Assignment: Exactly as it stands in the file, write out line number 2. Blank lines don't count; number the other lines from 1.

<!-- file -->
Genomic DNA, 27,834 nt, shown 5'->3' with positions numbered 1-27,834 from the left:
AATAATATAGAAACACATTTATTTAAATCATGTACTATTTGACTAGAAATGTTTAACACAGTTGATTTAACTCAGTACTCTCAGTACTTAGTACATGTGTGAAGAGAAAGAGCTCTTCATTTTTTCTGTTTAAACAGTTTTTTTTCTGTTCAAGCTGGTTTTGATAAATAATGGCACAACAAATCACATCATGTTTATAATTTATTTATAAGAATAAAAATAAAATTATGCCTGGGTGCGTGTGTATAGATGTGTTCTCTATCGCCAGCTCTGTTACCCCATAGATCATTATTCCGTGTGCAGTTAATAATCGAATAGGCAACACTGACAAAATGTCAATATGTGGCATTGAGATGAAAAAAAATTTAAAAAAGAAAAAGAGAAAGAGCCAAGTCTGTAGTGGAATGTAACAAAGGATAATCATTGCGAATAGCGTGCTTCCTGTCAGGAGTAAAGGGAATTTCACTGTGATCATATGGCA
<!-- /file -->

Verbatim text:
AATAATATAGAAACACATTTATTTAAATCATGTACTATTTGACTAGAAATGTTTAACACAGTTGATTTAACTCAGTACTCTCAGTACTTAGTACATGTGTGAAGAGAAAGAGCTCTTCATTTTTTCTGTTTAAACAGTTTTTTTTCTGTTCAAGCTGGTTTTGATAAATAATGGCACAACAAATCACATCATGTTTATAATTTATTTATAAGAATAAAAATAAAATTATGCCTGGGTGCGTGTGTATAGATGTGTTCTCTATCGCCAGCTCTGTTACCCCATAGATCATTATTCCGTGTGCAGTTAATAATCGAATAGGCAACACTGACAAAATGTCAATATGTGGCATTGAGATGAAAAAAAATTTAAAAAAGAAAAAGAGAAAGAGCCAAGTCTGTAGTGGAATGTAACAAAGGATAATCATTGCGAATAGCGTGCTTCCTGTCAGGAGTAAAGGGAATTTCACTGTGATCATATGGCA